No team totaled more running plays than the San Francisco 49ers in 2013. And while a reconstructed receiving corps points to a more dynamic passing game in the coming season, San Francisco’s deep group of running backs could keep the strength of the offense on the ground. Training camps kicks off in just over two weeks, so we’ll continue our position spotlight series and focus on the team’s running backs.
Running Backs on the 90-man roster
Hyde (draft, second round)
Millard (draft, seventh round)
Lattimore (return from IR)
With a physical offensive line paired with a passing game that struggled for most of the season, the 49ers ran the ball 52.23 percent of the time, good for the second-most in the NFL. Frank Gore turned in his seventh 1,000-yard season of his nine-year career and remained the heartbeat of the offense despite turning 30 the previous spring. San Francisco finished third in the NFL rushing for 139.7 yards per game.
Gore amassed 1,128 yards last year after many believed he would have a reduced role heading into the season (yours truly included) as he continued toward the twilight of his career. His season ended on a sour note in the conference title game when he suffered a hand injury while rushing for just 14 yards on 11 carries in the loss to the Seahawks.
Gore had arguably the 49ers’ most important run of the season when he rumbled for 51 yards late in the fourth-quarter of Dec. 8’s win over Seattle setting up a game-winning 22-yard field goal after being behind 17-16. It was a game the team had to have against its division rival to help land a playoff spot. Gore’s nine touchdowns tied him for fifth in the league among running backs.
The 49ers used other running backs sparingly in 2013. Kendall Hunter finished second at the position with just 78 carries (to Gore’s 276) while Colin Kaepernick was the team’s second-leading rusher with 92 attempts for 524 yards and four touchdowns.
Coming off an Achilles tear that allowed him to play in 11 games in 2012, Hunter never appeared fully recovered from the injury. But he still averaged 4.6 yards per carry in his limited use while it appeared the coaching staff was unwilling to play him heavily just a year after the injury - or they were hesitant to take Gore off the field given his elite blocking ability. Hunter was most effective running to the outside the tackles where he averaged over 6.0 yards per carry. On all other runs he managed a 3.61-yard average, according to Pro Football Focus.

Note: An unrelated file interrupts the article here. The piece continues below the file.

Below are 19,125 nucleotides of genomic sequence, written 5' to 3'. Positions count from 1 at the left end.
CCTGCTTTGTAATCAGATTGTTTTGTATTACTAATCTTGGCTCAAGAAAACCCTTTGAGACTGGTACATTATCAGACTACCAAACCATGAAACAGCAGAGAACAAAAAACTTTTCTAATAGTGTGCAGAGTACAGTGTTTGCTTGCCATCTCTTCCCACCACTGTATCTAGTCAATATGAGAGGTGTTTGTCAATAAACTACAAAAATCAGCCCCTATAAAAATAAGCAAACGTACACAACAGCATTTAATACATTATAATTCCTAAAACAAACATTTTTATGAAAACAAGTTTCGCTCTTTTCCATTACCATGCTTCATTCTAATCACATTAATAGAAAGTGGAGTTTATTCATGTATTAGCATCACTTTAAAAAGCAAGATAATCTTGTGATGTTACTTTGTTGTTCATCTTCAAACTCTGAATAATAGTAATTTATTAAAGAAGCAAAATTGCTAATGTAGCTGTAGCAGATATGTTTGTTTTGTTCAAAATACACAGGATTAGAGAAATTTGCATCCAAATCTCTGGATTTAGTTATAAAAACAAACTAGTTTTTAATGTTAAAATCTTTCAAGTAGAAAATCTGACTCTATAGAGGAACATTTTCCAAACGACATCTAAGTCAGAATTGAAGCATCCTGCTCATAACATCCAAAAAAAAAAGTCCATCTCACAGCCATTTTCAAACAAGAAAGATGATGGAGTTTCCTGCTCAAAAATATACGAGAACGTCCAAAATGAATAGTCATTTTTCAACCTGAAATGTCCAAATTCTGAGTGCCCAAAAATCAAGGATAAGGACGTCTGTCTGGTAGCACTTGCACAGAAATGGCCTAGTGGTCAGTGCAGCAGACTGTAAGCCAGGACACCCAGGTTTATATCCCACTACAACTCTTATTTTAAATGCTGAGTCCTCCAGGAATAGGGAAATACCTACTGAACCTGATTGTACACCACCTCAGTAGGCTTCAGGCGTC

Often the subject of trade rumors and social media “controversy,” LaMichael James was given just 12 carries on offense in 2013. The former second-round pick made his mark on special teams taking over return duties on both kick and punt returns midway through the season after the team released Kyle Williams - who struggled in that role. James’ scant use on offense was a product of the team’s change in offensive philosophy veering away from the read-option that became such a valuable tool during 2012’s run to the Super Bowl when James average over 5.0 yards per carry.
After not handling punts while at Oregon, James became one of the better returners in the league in his second season in, averaging a 10.9-yard clip.
Anthony Dixon was also used sparingly on offense while being a key contributor on special teams. Dixon was used often used in short-yardage situations, but wasn’t great in that role. He finished the year with just 56 yards on 28 carries and went on to sign with the Bills this spring.
Bruce Miller spent the majority of the year as the only fullback on the roster and played well. His season was cut short, however, by broken scapula sustained during Week 15’s win in Tampa Bay. Miller finished third on the team with 25 receptions, a number indicative of the team’s struggles at the receiver position and in the passing game. He was replaced by Dixon and Will Tukuafu at fullback for the remainder of the season and the playoffs.
Storylines to Watch
GORE’S LAST RIDE?: Gore, 31, is entering the final year of his three-year, $21 million extension he signed in 2011. Entering his tenth season in the league, Gore will continue to play with a chip on his shoulder in 2014, but his career with the 49ers could be at a crossroads with the team bringing in Carlos Hyde and having a healthy Marcus Lattimore. Gore is the franchise’s leading rusher and has a shot at becoming a Hall of Famer down the road - a bid that would be aided greatly by a Super Bowl ring. Based on his impressive offseason boxing program, Gore will come to training camp in great shape yet again. The question becomes whether or not the team will be willing to give Gore another year or two given the uncertainty surrounding upcoming free agents Michael Crabtree and Mike Iupati.